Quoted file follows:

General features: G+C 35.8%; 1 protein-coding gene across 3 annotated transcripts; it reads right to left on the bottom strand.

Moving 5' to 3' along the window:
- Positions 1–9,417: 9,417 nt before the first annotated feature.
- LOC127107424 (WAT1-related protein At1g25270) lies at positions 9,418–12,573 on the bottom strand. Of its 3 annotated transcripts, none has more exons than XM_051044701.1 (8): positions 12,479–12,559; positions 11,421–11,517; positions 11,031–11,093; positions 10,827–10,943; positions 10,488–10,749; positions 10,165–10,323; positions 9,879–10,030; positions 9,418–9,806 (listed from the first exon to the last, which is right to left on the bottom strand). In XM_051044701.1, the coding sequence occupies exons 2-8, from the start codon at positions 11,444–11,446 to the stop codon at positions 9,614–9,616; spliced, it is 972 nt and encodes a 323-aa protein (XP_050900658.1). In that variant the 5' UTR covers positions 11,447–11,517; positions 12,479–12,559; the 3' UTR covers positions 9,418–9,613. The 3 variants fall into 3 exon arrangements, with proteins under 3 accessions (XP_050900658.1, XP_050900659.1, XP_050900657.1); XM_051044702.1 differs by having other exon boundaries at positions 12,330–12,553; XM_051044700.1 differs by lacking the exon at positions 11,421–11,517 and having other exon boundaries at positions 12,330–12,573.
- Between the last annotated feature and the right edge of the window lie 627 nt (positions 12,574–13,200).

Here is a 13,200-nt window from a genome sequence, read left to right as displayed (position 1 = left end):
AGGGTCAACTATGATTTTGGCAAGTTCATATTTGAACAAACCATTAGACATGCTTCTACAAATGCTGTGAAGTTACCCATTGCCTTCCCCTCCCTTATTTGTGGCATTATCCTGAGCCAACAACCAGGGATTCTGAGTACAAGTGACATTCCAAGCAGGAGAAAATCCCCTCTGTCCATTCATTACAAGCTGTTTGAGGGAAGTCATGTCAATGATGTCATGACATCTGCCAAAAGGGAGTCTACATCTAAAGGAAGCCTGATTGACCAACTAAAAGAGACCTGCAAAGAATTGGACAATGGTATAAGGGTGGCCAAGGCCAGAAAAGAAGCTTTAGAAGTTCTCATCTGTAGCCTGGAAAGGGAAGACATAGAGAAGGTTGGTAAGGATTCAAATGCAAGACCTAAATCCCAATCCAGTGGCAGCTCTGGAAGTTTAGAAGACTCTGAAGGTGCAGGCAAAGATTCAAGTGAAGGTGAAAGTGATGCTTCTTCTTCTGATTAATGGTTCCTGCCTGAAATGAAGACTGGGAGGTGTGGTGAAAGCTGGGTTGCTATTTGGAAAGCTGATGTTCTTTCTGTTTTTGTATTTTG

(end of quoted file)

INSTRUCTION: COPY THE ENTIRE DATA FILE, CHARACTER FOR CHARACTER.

General features: G+C 35.8%; 1 protein-coding gene across 3 annotated transcripts; it reads right to left on the bottom strand.

Moving 5' to 3' along the window:
- Positions 1–9,417: 9,417 nt before the first annotated feature.
- LOC127107424 (WAT1-related protein At1g25270) lies at positions 9,418–12,573 on the bottom strand. Of its 3 annotated transcripts, none has more exons than XM_051044701.1 (8): positions 12,479–12,559; positions 11,421–11,517; positions 11,031–11,093; positions 10,827–10,943; positions 10,488–10,749; positions 10,165–10,323; positions 9,879–10,030; positions 9,418–9,806 (listed from the first exon to the last, which is right to left on the bottom strand). In XM_051044701.1, the coding sequence occupies exons 2-8, from the start codon at positions 11,444–11,446 to the stop codon at positions 9,614–9,616; spliced, it is 972 nt and encodes a 323-aa protein (XP_050900658.1). In that variant the 5' UTR covers positions 11,447–11,517; positions 12,479–12,559; the 3' UTR covers positions 9,418–9,613. The 3 variants fall into 3 exon arrangements, with proteins under 3 accessions (XP_050900658.1, XP_050900659.1, XP_050900657.1); XM_051044702.1 differs by having other exon boundaries at positions 12,330–12,553; XM_051044700.1 differs by lacking the exon at positions 11,421–11,517 and having other exon boundaries at positions 12,330–12,573.
- Between the last annotated feature and the right edge of the window lie 627 nt (positions 12,574–13,200).

Here is a 13,200-nt window from a genome sequence, read left to right as displayed (position 1 = left end):
AGGGTCAACTATGATTTTGGCAAGTTCATATTTGAACAAACCATTAGACATGCTTCTACAAATGCTGTGAAGTTACCCATTGCCTTCCCCTCCCTTATTTGTGGCATTATCCTGAGCCAACAACCAGGGATTCTGAGTACAAGTGACATTCCAAGCAGGAGAAAATCCCCTCTGTCCATTCATTACAAGCTGTTTGAGGGAAGTCATGTCAATGATGTCATGACATCTGCCAAAAGGGAGTCTACATCTAAAGGAAGCCTGATTGACCAACTAAAAGAGACCTGCAAAGAATTGGACAATGGTATAAGGGTGGCCAAGGCCAGAAAAGAAGCTTTAGAAGTTCTCATCTGTAGCCTGGAAAGGGAAGACATAGAGAAGGTTGGTAAGGATTCAAATGCAAGACCTAAATCCCAATCCAGTGGCAGCTCTGGAAGTTTAGAAGACTCTGAAGGTGCAGGCAAAGATTCAAGTGAAGGTGAAAGTGATGCTTCTTCTTCTGATTAATGGTTCCTGCCTGAAATGAAGACTGGGAGGTGTGGTGAAAGCTGGGTTGCTATTTGGAAAGCTGATGTTCTTTCTGTTTTTGTATTTTG